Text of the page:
In early March, Jimmy Chin, a professional photographer and mountaineer, finished back-to-back work trips — climbing in Antarctica, filming in Chile — and flew home to Wilson, Wyo. He was in the midst of plotting the rest of a typically peripatetic year, with trips to Thailand, New Zealand, London and Mexico, when the pandemic hit. “Longest I’ve been home in 20 years,” Chin, who is 46, said recently. He made do, editing a book of his photographs and running nearby trails, skiing in the backcountry and racing up and down the Grand Teton, a 13,775-foot peak that figures on the life lists of most amateur climbers.
“I was trying to figure it out the other day,” Chin said, when asked how many times he’d climbed the Grand. “I’ve got to be up in like 50, 60, 70 times.”
Central to the mountaineer’s life — its curse and gift — is an itch for struggle, and a willingness to scratch it that Mo Anthoine, a great British climber, called “feeding the rat.” By early September, when Chin still couldn’t leave the country, he got to thinking about one of the biggest objectives in his home range. Known as the Grand Traverse, this 17.9-mile romp along the Tetons’ most thrilling skyline offers roughly 12,000 cumulative feet of climbing on seven major summits. It takes ultrafit regular folks three days with guides. Elite athletes like Chin do it on the regular as extreme training — current speed record, 6:30:49 — for Alaska and the Himalayas. “I did it a stack of times 20 years ago,” Chin told me. Back then, he’d just come home from the Karakoram, a mountain range in Asia, and the Grand Traverse felt surprisingly easy
Chin is a filmmaker — he and his wife, Elizabeth Chai Vasarhelyi, won an Academy Award in 2019 for directing the documentary “Free Solo,” about Alex Honnold’s climb of El Capitan in California’s Yosemite National Park — and he shoots and climbs for the North Face. He invited three other North Face athletes to join him — to do that thing they all do, for no better reason than the joy it brings — on the Grand Traverse, an excuse to breathe hard up high, move over stone in the sky, suffer enough to feel good later. Chin’s team included Manoah Ainuu, a 25-year-old ice climber originally from Los Angeles who now works in a restaurant in Bozeman, Mont.; Savannah Cummins, who is 28 and climbs full time while living out of a van; and Conrad Anker, an internationally respected 57-year-old mountaineer, also based in Bozeman, who has joined Chin on so many expeditions that, while side by side in a tent recently, Chin on the left and Anker on the right as usual, Anker finally asked, “What side of the bed do you sleep on at home?”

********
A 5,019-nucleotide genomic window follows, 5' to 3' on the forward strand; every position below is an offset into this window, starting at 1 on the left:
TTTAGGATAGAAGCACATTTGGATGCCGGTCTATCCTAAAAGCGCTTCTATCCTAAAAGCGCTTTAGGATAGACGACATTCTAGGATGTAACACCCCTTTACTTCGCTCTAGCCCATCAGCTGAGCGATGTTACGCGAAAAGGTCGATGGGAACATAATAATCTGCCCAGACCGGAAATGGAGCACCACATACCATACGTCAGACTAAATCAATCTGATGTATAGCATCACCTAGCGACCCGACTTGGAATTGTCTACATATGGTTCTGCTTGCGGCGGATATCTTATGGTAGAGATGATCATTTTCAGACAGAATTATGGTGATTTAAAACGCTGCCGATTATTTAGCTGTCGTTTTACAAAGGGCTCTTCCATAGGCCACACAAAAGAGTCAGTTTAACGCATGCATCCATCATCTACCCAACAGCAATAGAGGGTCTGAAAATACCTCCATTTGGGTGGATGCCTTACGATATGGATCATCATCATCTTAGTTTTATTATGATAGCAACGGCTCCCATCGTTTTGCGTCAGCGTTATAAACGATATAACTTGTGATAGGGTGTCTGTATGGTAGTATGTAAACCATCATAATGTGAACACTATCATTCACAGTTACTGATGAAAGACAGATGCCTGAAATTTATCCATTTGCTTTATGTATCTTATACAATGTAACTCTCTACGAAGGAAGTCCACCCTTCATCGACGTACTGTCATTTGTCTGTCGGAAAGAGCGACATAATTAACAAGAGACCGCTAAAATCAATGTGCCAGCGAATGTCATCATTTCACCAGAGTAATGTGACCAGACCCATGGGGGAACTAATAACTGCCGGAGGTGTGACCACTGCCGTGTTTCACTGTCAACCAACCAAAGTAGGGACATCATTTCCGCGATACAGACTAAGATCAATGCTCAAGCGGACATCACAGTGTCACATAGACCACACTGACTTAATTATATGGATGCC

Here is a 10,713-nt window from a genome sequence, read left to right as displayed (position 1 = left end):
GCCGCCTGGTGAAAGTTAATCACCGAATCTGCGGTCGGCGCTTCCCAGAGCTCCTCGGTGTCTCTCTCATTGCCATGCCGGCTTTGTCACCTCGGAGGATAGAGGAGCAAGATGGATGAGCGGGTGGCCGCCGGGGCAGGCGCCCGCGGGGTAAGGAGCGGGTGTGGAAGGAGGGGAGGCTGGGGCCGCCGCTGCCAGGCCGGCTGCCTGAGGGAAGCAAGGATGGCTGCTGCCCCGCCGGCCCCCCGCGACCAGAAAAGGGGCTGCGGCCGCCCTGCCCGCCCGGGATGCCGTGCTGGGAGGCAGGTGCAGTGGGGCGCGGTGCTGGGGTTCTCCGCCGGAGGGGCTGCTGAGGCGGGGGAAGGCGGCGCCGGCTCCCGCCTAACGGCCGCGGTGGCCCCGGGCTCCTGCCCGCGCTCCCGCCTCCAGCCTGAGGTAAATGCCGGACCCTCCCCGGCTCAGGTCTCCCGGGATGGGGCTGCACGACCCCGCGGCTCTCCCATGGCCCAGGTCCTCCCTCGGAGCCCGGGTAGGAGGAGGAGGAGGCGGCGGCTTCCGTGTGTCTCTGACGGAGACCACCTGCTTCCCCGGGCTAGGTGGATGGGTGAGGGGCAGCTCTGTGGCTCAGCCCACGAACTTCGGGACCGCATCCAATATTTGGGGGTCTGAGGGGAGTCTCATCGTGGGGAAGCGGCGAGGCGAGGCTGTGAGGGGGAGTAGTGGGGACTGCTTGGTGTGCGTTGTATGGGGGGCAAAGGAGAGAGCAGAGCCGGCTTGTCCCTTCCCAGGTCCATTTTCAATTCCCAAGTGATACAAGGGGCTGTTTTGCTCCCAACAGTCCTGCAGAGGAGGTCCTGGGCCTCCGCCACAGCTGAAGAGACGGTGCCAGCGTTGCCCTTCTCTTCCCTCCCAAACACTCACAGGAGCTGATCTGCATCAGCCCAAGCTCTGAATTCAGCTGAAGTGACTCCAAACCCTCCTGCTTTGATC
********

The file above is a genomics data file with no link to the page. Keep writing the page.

Everyone committed for Sept. 6 to 10. They gathered at Chin’s place and were about to start when forecasters called for a storm on the 7th. Nonpros might have canceled, but, well, “It was the classic thing of like, ‘Let’s just go up there, and we’ll make the right decisions,’” Chin said.